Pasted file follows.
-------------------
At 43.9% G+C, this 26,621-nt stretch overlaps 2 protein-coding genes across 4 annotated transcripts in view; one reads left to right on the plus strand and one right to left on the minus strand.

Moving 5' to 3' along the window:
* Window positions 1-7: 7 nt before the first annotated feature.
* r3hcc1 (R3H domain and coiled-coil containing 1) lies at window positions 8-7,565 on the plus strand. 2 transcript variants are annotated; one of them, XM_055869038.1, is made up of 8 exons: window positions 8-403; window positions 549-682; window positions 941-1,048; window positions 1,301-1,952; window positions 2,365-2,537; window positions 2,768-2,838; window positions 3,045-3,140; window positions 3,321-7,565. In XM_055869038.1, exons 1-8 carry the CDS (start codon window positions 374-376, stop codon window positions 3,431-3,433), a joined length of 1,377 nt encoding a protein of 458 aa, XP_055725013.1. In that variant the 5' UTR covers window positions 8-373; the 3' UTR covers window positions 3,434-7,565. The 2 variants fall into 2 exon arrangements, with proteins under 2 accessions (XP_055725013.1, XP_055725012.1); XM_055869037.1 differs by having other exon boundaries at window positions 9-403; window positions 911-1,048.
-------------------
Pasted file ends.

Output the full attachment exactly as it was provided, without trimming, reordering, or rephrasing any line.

At 43.9% G+C, this 26,621-nt stretch overlaps 2 protein-coding genes across 4 annotated transcripts in view; one reads left to right on the plus strand and one right to left on the minus strand.

Moving 5' to 3' along the window:
* Window positions 1-7: 7 nt before the first annotated feature.
* r3hcc1 (R3H domain and coiled-coil containing 1) lies at window positions 8-7,565 on the plus strand. 2 transcript variants are annotated; one of them, XM_055869038.1, is made up of 8 exons: window positions 8-403; window positions 549-682; window positions 941-1,048; window positions 1,301-1,952; window positions 2,365-2,537; window positions 2,768-2,838; window positions 3,045-3,140; window positions 3,321-7,565. In XM_055869038.1, exons 1-8 carry the CDS (start codon window positions 374-376, stop codon window positions 3,431-3,433), a joined length of 1,377 nt encoding a protein of 458 aa, XP_055725013.1. In that variant the 5' UTR covers window positions 8-373; the 3' UTR covers window positions 3,434-7,565. The 2 variants fall into 2 exon arrangements, with proteins under 2 accessions (XP_055725013.1, XP_055725012.1); XM_055869037.1 differs by having other exon boundaries at window positions 9-403; window positions 911-1,048.